5. Radiative transfer in CO2-rich atmospheres: 1. Collisional line mixing implies a colder early Mars

    NASA Astrophysics Data System (ADS)

    Ozak, N.; Aharonson, O.; Halevy, I.

    2016-06-01

    Fast and accurate radiative transfer methods are essential for modeling CO2-rich atmospheres, relevant to the climate of early Earth and Mars, present-day Venus, and some exoplanets. Although such models already exist, their accuracy may be improved as better theoretical and experimental constraints become available. Here we develop a unidimensional radiative transfer code for CO2-rich atmospheres, using the correlated k approach and with a focus on modeling early Mars. Our model differs from existing models in that it includes the effects of CO2 collisional line mixing in the calculation of the line-by-line absorption coefficients. Inclusion of these effects results in model atmospheres that are more transparent to infrared radiation and, therefore, in colder surface temperatures at radiative-convective equilibrium, compared with results of previous studies. Inclusion of water vapor in the model atmosphere results in negligible warming due to the low atmospheric temperatures under a weaker early Sun, which translate into climatically unimportant concentrations of water vapor. Overall, the results imply that sustained warmth on early Mars would not have been possible with an atmosphere containing only CO2 and water vapor, suggesting that other components of the early Martian climate system are missing from current models or that warm conditions were not long lived.

  6. Seasonal exchange of carbon dioxide between the atmosphere and the terrestrial biosphere: extrapolation from site-specific models to regional models

    SciTech Connect

    King, A.W.

    1986-01-01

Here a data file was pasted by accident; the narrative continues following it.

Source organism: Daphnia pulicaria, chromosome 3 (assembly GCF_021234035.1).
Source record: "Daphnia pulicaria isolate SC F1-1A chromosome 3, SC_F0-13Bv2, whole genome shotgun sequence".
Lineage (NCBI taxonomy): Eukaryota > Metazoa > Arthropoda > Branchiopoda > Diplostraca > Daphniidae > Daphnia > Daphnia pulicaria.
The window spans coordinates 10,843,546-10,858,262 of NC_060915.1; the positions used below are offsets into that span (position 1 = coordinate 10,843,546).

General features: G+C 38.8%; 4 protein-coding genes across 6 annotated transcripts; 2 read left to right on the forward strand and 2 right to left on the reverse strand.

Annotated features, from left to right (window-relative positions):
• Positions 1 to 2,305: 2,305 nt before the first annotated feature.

Ecological models of the seasonal exchange of carbon dioxide between the atmosphere and the terrestrial biosphere are needed in the study of changes in atmospheric CO/sub 2/ concentration. In response to this need, a set of site-specific models of seasonal terrestrial carbon dynamics was assembled from open-literature sources. The collection was chosen as a base for the development of biome-level models for each of the earth's principal terrestrial biomes or vegetation complexes. Two methods of extrapolation were tested. The first approach was a simple extrapolation that assumed relative within-biome homogeneity, and generated CO/sub 2/ source functions that differed dramatically from published estimates of CO/sub 2/ exchange. The differences were so great that the simple extrapolation was rejected as a means of incorporating site-specific models in a global CO/sub 2/ source function. The second extrapolation explicitly incorporated within-biome variability in the abiotic variables that drive seasonal biosphere-atmosphere CO/sub 2/ exchange. Simulated site-specific CO/sub 2/ dynamics were treated as a function of multiple random variables. The predicated regional CO/sub 2/ exchange is the computed expected value of simulated site-specific exchanges for that region times the area of the region. The test involved the regional extrapolation of tundra and a coniferous forest carbon exchange model. Comparisons between the CO/sub 2/ exchange estimated by extrapolation and published estimates of regional exchange for the latitude belt support the appropriateness of extrapolation by expected value.